|After a rough 2004, Intel and other chip stocks are starting to bounce back this year.|
NEW YORK (CNN/Money) -
Intel, the world's largest maker of semiconductors, raised the lower end of its sales forecast for the first quarter Thursday, a sign that demand for chips used in personal computers and servers is healthy.
Intel's stock initially rose more than 2 percent in after hours trading on the news but later pulled back. Still, shares of other chip stocks gained ground after hours, setting the stage for a possible tech stock rally Friday.
The Santa Clara, Calif.-based company said it expects revenues to be in a range of $9.2 billion to $9.4 billion for the quarter, compared to its previous target of $8.8 billion to $9.4 billion in January. The $9.3 billion midpoint of Intel's new range is ahead of Wall Street's consensus forecast of $9.15 billion. Intel reported sales of $8.09 billion in the first quarter of 2004.
Intel also said that it now expects gross margins, a key measure of profitability, to be about 57 percent in the quarter. The company said in January that it anticipated gross margins of 55 percent. Intel cited lower manufacturing costs for the improved margin outlook.
The company did not give earnings per share guidance but analysts are forecasting a profit of 28 cents per share for the quarter, up from 26 cents a share in the same period a year ago.
Shares of Intel (Research), a Dow component, were up slightly after hours, according to INET. The stock was flat in regular trading on the Nasdaq Thursday.
Intel's good news follows a mixed bag of sales and earnings news from chip companies this week. The first quarter outlook from leading wireless handset chip maker Texas Instruments (Research) disappointed Wall Street on Monday.
But later in the week, Altera (Research) and Xilinx (Research), which both make programmable logic devices, boosted their sales forecasts. And National Semiconductor (Research) reported better than expected fiscal third quarter results on Thursday.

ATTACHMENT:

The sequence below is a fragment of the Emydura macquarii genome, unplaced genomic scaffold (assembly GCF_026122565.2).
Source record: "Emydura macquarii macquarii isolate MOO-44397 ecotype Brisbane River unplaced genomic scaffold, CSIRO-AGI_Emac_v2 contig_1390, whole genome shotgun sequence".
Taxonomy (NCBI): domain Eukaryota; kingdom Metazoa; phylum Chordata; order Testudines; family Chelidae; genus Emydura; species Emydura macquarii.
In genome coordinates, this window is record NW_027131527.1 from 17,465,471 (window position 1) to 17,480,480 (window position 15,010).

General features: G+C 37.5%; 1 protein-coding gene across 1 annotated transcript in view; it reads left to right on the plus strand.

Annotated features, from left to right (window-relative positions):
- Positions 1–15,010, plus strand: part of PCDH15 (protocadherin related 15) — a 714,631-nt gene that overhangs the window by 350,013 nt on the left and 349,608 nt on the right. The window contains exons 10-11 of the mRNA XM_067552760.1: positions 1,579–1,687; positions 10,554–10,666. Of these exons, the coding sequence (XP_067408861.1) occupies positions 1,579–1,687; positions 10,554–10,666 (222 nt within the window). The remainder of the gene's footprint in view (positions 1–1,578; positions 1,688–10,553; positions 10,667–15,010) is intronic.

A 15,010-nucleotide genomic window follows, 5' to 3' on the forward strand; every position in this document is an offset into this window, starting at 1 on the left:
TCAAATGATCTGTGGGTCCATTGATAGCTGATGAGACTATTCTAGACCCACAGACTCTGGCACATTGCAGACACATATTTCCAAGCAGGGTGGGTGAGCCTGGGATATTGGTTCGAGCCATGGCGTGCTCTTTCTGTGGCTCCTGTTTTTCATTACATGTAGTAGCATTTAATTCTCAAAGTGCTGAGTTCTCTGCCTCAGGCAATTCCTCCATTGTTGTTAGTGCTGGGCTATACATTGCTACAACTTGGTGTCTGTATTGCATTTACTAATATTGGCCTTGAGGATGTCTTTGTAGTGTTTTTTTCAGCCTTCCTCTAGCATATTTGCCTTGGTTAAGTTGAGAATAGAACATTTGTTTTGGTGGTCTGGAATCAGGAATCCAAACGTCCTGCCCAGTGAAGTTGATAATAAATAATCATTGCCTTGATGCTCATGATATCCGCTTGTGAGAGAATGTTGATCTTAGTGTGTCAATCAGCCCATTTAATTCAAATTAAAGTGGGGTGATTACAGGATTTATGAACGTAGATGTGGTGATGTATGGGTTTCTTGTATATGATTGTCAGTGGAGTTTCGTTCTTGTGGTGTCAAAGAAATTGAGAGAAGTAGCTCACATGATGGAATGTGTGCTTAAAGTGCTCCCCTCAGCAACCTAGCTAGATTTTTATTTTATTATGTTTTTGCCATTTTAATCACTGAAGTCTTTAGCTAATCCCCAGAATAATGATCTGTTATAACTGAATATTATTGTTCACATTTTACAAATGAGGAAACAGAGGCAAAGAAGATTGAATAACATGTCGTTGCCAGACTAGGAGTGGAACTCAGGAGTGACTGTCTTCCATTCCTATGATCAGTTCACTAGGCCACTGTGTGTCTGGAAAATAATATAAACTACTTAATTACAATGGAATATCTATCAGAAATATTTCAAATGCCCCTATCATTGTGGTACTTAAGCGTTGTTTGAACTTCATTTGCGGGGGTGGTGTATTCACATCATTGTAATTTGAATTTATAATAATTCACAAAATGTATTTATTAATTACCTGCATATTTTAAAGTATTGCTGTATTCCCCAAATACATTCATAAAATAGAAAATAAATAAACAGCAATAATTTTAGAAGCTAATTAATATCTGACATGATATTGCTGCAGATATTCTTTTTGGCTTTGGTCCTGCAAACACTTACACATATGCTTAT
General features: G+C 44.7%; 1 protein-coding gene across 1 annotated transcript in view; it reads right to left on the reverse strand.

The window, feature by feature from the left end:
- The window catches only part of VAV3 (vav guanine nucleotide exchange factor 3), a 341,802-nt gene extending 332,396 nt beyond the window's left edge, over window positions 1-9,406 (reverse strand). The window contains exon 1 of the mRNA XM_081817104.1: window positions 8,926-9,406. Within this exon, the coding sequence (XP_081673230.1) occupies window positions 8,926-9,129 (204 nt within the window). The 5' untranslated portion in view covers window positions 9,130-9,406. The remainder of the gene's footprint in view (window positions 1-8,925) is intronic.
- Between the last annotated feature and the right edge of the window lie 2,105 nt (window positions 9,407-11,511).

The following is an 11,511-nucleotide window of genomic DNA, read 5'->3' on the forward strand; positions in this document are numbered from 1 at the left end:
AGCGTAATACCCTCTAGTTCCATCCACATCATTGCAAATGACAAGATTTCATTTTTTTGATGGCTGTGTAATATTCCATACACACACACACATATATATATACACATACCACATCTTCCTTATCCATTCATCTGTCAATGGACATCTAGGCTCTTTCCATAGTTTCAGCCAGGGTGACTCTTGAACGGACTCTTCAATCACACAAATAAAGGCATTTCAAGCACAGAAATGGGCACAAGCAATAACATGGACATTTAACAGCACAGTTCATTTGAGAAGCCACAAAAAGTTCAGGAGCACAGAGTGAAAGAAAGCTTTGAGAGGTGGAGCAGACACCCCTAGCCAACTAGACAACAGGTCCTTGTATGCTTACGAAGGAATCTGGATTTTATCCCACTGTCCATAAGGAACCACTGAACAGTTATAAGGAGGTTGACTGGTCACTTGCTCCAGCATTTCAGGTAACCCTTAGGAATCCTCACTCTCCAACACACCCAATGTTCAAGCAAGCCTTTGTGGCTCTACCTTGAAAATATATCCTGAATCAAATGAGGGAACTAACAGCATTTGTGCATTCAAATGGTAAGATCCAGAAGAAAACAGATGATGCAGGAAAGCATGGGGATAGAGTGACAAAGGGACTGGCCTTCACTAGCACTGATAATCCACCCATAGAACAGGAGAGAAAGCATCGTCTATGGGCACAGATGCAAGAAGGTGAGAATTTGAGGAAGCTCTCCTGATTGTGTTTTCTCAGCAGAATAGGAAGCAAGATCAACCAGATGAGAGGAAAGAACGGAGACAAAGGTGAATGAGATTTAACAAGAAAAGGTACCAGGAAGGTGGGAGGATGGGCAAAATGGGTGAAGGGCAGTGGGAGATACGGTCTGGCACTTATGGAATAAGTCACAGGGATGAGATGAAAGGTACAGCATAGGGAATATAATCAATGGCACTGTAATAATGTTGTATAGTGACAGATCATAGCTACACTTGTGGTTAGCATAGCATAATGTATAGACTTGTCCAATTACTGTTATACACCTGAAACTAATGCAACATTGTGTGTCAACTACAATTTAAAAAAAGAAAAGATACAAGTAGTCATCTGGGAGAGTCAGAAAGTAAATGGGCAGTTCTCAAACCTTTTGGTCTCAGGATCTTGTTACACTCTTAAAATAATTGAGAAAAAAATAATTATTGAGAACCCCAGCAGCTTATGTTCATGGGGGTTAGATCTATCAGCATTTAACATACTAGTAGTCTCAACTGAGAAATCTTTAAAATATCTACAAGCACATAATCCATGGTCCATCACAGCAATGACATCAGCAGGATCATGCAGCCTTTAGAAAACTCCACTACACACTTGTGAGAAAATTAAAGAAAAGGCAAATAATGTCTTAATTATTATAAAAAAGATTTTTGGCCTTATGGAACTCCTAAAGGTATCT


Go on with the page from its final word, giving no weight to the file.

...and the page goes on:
Notebooks and servers leading the way
Heading into the beginning of this year, there was a lot of concern about the prospects for growth in the semiconductor industry. But Tai Nguyen, an analyst with Susquehanna Financial Group, said the negativity was overdone...and that Intel's promising outlook is proof of that.
"People were so pessimistic about the PC market and semiconductors going into 2005 but it's not as bad as people were expecting. That's showing in Intel's numbers," Nguyen said.
During a conference call with analysts, Intel chief financial officer Andy Bryant said that the company was benefiting from better than expected demand globally across all product lines.
Specifically, analysts said that Intel was likely seeing a pickup in demand for chips used in notebook computers.
Richard Whittington, an analyst with Caris & Co., said that more consumers and businesses are replacing old desktop PCs with laptops and this benefits Intel since its notebook chips are far more profitable. What's more, Whittington said that Intel enjoys a technological edge over its top rival Advanced Micro Devices (Research) in this area.
"Intel can keep charging premium selling prices for their notebook chips because they are materially superior," Whittington said.
On the server side, Intel has been playing catch-up with AMD, which beat Intel to the punch with a 64-bit processor for the server market. But Krishna Shankar, an analyst with JMP Securities, thinks Intel now has momentum on its side due to its 64-bit Xeon offering. And chips for servers, like notebooks, are more profitable than standard desktop processors.
"It sounds like demand overall is pretty solid but the important thing for Intel is a richer product mix," Shankar said.
Chip chip hooray?
Still, Intel's sales surprise is good news for the rest of the industry as well, said Cody Acree, an analyst with Legg Mason.
Intel and many other semiconductor stocks took a hit last year due to fears of slowing sales for PCs and servers, fears that were heightened since many semiconductor companies were building up their inventories at a rate faster than anticipated demand.
But Intel reported a decline in inventory in the fourth quarter, raising hopes that the worst of the chip sector's inventory problems were behind it. Acree said the fact that Intel was able to raise sales guidance for the first quarter is an indication that it still has inventories under control. And considering that Intel is the dominant player in the chip industry, that's a good sign.
"The finality of the inventory correction is not only great for Intel but the entire semiconductor market. Investors had been assuming that the first quarter would be the bottom but it's nice to see real evidence of it," Acree said.
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JMP's Shankar owns shares of Intel but his firm has no investment banking ties with the company or others mentioned in this piece. Other analysts quoted in this piece do not own shares of the companies mentioned and their firms have no investment banking relationships with them.